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Gardens in Art: Medieval Hermit Garden-The Thebaid of Gherardo Starnina

This Thebaid attributed to Gherardo Starnina (1354-1413) is one of many such painting that told the stories of some early Christian monks and hermits who went in the areas of Thebes, the ancient capital of Egypt.  While living in the desert these individuals supposedly lived and prayed in solitutde and privation but were often tempted by devils of various sorts.  Starnina’s interpretion of the genre shows a somewhat desolate area full of animals and people including at least one hermit with a small abode and a garden.

The scene shows a monk sitting in front of a small pink dwelling that has a squarish garden in front that is separated from the house by a gate and a simple fence that keeps livestock out. The three other sides of the garden seem to be bordered by flowering shrub while large leafed plants grow in rows in the garden.  The use of the back area is unkown but it does not seem to support livestock, crops or other identifiable cultivated plants.

Starnina’s vision of a hermit garden does not seem to agree with contemporary accounts of monastic gardens but the idea of hermit gardens did capture the minds of  English wealthy landowners in the 18th century  when they wanted hermits to live on their estates.  Lacking real ones, they actually advertized for men to come and play the role of a hermit on their estate. The hired hermits agreed to a contract of about 7 years more or less and were expected to dress like druids in return for  food,  board and  serve as a source of advice and/or entertainment.  A famous ad posted by  Charles Hamilton, a wealthy Englishman, reads that the successful candidate will :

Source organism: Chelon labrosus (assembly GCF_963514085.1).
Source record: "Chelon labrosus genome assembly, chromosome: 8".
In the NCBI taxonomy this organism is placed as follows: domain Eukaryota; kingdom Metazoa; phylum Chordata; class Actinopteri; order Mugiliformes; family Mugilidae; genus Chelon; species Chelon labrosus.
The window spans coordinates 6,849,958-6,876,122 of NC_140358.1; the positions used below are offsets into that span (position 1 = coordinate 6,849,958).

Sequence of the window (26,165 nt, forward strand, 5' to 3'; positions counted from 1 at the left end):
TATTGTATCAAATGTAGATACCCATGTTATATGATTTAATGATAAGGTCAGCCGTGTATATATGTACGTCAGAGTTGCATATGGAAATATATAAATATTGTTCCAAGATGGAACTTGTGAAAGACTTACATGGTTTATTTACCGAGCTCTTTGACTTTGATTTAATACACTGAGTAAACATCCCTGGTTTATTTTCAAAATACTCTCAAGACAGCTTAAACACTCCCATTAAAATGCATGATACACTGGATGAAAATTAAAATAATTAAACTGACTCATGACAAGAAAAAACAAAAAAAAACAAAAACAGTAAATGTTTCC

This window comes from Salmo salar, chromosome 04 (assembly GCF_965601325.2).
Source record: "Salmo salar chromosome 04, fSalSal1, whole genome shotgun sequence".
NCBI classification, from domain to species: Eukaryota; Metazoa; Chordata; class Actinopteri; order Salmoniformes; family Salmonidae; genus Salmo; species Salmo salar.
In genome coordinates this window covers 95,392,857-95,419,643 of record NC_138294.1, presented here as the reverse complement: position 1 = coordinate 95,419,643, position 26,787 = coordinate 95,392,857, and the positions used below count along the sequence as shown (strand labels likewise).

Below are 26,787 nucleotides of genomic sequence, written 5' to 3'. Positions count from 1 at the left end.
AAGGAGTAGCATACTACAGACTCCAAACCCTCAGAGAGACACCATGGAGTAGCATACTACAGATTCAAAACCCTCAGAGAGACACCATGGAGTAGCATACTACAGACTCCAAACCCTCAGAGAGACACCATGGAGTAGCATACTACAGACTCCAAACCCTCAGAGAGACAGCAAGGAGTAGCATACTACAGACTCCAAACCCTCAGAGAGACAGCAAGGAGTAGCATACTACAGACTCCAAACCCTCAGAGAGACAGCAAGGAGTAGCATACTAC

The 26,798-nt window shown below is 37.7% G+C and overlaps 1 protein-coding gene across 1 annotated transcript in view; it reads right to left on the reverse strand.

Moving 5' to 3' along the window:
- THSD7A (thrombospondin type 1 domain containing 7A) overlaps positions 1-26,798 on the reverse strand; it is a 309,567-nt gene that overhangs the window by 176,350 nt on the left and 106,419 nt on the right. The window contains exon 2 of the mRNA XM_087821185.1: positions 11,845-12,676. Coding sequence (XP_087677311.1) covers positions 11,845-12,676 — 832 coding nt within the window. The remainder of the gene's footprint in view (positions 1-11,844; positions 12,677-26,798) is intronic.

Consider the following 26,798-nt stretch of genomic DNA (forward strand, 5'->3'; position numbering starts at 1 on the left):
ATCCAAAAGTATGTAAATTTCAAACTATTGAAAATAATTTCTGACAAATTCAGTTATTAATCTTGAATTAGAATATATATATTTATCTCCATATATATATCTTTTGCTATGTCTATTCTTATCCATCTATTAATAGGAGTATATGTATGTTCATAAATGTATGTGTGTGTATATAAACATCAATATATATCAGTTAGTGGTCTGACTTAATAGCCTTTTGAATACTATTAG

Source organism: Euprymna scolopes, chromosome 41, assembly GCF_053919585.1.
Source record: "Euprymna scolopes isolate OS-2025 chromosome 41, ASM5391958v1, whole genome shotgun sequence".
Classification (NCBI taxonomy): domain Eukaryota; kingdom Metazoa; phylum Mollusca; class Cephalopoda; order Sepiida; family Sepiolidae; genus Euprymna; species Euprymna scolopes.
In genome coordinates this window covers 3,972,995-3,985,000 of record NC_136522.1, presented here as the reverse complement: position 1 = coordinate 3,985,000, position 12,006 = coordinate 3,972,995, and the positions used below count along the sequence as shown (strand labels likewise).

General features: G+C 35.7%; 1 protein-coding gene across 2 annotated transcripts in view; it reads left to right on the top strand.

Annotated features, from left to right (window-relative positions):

” be provided with a Bible, optical glasses, a mat for his feet, a hassock for his pillow, an hourglass for timepiece, water for his beverage, and food from the house. He must wear a camlet robe, and never, under any circumstances, must he cut his hair, beard, or nails, stray beyond the limits of Mr. Hamilton’s grounds, or exchange one word with the servant.”

Getting good hermits was harder than you might think and wou;d-be hermits were frequently fired for such crime as washing, having a beer with friends, or chatting with visitors to the estate.  The purpose of having a hermit, according to the land owners, was to have a unique garden feature and having a hermit that chatted with visitors was not part of the plan.

Hermitages are still part of the garden experience in England and fun to see even if only a building that reminds visitors of a tradition from medival times.

 

 

 

 

 

 

 

 

 

 

 

 

 

 

For a start, there is the sheer wideness of the image. It is actually about twice as wide as it’s shown here. Much of the view has been cropped, at the left and the right – if not, the picture would just be a narrow strip across the top of the page. In other words, it’s a scene that is too panoramic to take in at a glance. It must be scanned from side to side.

And it isn’t staged as a view. It’s a kind of pictorial map. The landscape is shown in a tipped-up, stacked-up arrangement. Everything, though apparently receding, is the same distance away, and the terrain just spreads across without any focal point. So it’s a scene with no privileged positions available: no foreground, no centre-stage. Everything is pictorially equal.

There is the strong feeling of happy multiplicity, of orderly diversity. The world doesn’t coalesce into general masses and ensembles. It’s made up of many small bits. They’re both visually distinct and solidly tangible. The eye can pick them out and the hand could pick them up. Individuals are what matter here.